The latest statistics show that 6,000 children are currently placed by local councils in institutional care, children’s homes. That is about nine per cent of the children in care or “Looked After Children.” The number has been tending to come down slightly – in 2010 it was 6,220 which was about ten per cent of the “LAC population.” For the children concerned it is a disastrous outcome.

Wherever possible it should be avoided. Children are much better off in the family setting of foster carers and much better still with the permanent loving home that adoption offers.

This principle is, surely, widely accepted, yet for years councils would shrug and say that given the circumstances of the children concerned there was no alternative to a children’s home placement. Now councils are facing budget cuts and some of them have suddenly decided that perhaps an alternative is possible after all.

For any child to be kept in a children’s home unnecessarily is a scandal. Of the 6,000 there are 200 in “secure units” so that is understandable that they would not be deemed suitable for foster carers to cope with. Yet, on the other hand, many of 6,000 are able bodied and in mainstream schools. This survey found that 41 per cent were in mainstream schools or FE colleges.

Only nine per cent were in Pupil Referral Units – even then it does not follow that placement with foster carers would be impossible. There is a chicken and egg aspect. Of course children living in such institutions are more likely to misbehave and be excluded from school.

There is also a wide variation in the proportion of Looked After Children in children’s home. Why should it be 22 per cent in Barnet and 17 per cent in Brent, yet five per cent in Croydon? Or 17 per cent in Camden but three per cent in Southwark? Why is it 16 per cent in Bracknell Forest, yet two per cent in Southampton?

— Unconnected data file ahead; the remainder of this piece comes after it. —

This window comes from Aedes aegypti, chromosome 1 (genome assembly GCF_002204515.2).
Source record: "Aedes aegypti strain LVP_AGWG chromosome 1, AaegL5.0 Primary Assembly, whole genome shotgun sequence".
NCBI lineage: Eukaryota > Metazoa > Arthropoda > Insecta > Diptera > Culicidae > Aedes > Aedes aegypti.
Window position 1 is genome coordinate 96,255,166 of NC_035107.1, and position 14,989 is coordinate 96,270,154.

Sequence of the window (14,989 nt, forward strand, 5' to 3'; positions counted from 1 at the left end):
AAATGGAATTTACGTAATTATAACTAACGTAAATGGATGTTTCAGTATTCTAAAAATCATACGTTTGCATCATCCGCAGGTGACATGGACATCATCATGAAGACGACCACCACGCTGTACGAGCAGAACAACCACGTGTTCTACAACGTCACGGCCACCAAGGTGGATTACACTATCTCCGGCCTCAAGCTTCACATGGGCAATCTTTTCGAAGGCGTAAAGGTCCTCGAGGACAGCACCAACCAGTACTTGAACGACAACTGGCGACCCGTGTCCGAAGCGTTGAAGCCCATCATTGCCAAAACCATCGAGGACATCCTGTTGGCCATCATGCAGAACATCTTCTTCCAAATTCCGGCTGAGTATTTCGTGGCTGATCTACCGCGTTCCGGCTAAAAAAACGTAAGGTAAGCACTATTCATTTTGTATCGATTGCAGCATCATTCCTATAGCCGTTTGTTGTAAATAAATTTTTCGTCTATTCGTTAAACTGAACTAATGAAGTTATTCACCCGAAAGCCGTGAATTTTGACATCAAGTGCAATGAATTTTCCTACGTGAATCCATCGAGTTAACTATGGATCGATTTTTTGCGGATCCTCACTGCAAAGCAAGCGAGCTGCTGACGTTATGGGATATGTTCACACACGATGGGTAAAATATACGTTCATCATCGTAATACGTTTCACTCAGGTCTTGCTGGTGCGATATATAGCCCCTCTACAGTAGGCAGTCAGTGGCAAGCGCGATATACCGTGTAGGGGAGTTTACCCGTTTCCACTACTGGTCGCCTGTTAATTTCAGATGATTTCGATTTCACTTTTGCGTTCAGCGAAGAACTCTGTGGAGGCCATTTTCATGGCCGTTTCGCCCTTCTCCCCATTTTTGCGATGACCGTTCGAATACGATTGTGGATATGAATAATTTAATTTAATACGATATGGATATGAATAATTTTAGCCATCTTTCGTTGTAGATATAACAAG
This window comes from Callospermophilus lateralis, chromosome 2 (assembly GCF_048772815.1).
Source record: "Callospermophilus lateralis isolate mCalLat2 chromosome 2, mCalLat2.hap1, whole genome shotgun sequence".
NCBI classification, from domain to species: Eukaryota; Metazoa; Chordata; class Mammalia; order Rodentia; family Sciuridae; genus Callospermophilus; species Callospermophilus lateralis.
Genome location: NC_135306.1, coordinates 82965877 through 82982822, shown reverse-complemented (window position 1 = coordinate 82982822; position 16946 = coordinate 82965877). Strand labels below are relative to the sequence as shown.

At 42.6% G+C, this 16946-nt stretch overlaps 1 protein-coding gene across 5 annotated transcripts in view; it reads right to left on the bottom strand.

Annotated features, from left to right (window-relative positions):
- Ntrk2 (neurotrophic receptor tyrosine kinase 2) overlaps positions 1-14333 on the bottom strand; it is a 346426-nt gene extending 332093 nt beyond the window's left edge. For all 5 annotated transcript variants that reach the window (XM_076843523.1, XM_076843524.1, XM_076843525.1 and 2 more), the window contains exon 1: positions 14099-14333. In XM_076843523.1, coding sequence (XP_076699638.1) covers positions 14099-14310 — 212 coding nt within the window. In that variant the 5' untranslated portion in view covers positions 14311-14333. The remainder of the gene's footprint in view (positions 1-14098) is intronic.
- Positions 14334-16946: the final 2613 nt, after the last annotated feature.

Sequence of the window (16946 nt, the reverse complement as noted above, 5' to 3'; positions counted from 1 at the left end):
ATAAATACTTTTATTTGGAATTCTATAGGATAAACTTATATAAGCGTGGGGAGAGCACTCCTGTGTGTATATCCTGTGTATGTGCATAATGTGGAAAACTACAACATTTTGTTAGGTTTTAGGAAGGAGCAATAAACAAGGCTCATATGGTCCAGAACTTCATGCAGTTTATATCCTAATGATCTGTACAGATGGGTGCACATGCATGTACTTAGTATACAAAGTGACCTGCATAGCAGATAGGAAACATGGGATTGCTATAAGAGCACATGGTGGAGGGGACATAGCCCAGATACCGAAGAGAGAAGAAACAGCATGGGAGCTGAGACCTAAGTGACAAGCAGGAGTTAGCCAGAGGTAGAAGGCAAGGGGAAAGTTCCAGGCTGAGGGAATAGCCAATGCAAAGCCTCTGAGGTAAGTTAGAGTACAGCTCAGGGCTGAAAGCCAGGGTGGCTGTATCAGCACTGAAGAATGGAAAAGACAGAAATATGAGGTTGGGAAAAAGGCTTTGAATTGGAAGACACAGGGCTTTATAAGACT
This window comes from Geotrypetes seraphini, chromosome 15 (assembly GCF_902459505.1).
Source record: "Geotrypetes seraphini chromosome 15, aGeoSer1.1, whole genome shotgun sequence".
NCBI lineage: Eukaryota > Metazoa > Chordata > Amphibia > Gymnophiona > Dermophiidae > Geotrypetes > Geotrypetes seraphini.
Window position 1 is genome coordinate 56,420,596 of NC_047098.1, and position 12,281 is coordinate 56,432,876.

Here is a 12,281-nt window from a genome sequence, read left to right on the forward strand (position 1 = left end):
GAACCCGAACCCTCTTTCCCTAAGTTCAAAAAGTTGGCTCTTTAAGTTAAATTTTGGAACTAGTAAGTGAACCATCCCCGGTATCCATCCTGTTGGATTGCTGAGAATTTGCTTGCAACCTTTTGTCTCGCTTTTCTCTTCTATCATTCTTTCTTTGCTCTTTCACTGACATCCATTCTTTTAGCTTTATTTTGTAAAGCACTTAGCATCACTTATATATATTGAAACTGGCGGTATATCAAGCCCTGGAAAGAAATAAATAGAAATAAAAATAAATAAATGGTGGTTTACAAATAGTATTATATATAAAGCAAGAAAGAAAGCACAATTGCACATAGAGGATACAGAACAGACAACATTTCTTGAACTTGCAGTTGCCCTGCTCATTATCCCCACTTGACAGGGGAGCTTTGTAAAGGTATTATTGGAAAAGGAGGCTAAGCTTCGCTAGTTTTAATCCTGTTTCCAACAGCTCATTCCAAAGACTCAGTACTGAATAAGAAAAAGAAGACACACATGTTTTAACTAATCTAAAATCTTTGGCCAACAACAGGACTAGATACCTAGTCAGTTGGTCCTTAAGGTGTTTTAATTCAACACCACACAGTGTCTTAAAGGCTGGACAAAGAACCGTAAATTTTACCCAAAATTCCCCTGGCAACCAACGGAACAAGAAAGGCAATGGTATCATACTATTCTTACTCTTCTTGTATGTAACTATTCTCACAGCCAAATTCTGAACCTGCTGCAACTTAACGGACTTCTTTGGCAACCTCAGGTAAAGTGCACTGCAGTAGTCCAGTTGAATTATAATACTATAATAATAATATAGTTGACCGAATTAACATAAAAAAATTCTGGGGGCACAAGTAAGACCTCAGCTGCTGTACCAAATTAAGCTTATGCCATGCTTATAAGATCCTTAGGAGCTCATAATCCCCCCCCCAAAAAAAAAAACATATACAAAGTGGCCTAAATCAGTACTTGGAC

The good news is that due to financial pressures councils are starting to do the right thing and close some of these homes. That does not mean they are doing it for the wrong reason exactly – reducing the cost to the Council Taxpayer is hardly an ignoble mission. But the principal consideration should be minimising such placements for the interests of the children concerned, however much money a council has.

Manchester City Council is due to close four children’s homes this year. In Cornwall two are closing – both rated inadequate by Ofsted. Salford is seeing one close. I have already noted Croydon and Birmingham councils making similar decisions.

This is the time of year when councils publish their budget proposals. Children’s Homes closures is becoming a regular item. For example Leicestershire County Council proposals say:

“By placing more children with families rather than in children’s homes, being more cost-effective with care placements and re-shaping services, we’re proposing to reduce the budgets for children in care and safeguarding.”